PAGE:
imagesGreg: Well, you know, it’s interesting because I’m just the subject matter, and it’s the director, Cheryl Furjanic, and [producer/writer] Will Sweeney who really chose what to focus on, how to tell the story, and what story to tell. We were together for three and a half years in the process, so they really had a lot to choose from. They focused on the diving and my entry back into the sport of diving. There’s some current day stuff mixed in there as far as challenges I’ve been through and so, I think what I found people take away from it most is that no matter how much you achieve, we’re all human. We all make mistakes. We all make good decisions and bad decisions because we’re human. That’s what people come away with. It’s the humanity.

It was interesting because it’s been focused on the LGBT film festival, but I’ve been getting responses from [many people]. One, which is very meaningful, was from a straight black woman, and she wrote that after viewing the documentary, she found the courage to come out to her friends and loved ones about her HIV status. She has two daughters who I’m assuming are HIV-.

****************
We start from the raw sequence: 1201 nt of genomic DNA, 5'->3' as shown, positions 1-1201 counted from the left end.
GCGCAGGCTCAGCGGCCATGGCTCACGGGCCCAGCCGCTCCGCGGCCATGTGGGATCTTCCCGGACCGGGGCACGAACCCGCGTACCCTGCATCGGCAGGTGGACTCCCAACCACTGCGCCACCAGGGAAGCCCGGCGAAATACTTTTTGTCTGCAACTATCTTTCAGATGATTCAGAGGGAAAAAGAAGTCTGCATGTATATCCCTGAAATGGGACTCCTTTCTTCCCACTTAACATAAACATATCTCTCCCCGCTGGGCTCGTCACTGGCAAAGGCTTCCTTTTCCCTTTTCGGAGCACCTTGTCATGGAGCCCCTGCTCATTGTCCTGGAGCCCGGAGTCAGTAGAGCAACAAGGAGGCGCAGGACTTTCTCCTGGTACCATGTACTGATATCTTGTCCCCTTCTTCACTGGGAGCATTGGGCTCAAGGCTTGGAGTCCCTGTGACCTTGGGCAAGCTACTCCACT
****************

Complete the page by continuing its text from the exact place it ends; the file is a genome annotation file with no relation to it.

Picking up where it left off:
And [the audience will come away from it with] how challenging it is in various communities – you know, the stigma surrounding HIV/AIDS and the stigma of being LGBT. You know, all of those things. We’ve come a long way, and the advances in treatments since I was diagnosed in ’88 are wonderful. That I’m still here is truly amazing because when I was diagnosed in ’88, I didn’t think I’d see 30. Everyone was dying.

Even when I saw the film for the first time, I learned a lot because in a part of the film, I said that, “An atomic bomb could have gone off, and I never would have known.” That’s how focused I was on being successful in my sport and doing my homework, getting ready, preparation, and all that. I heard about AIDS, and that was kind of out there. I had friends who were dying, and it really brought home the gravity of what was happening at that time. I find that people are coming away [from this film] with its persistence and tenacity of hanging in there and believing things will work out.

The Olympics of Blogs: What are some of the differences between writing a book and being involved in this film?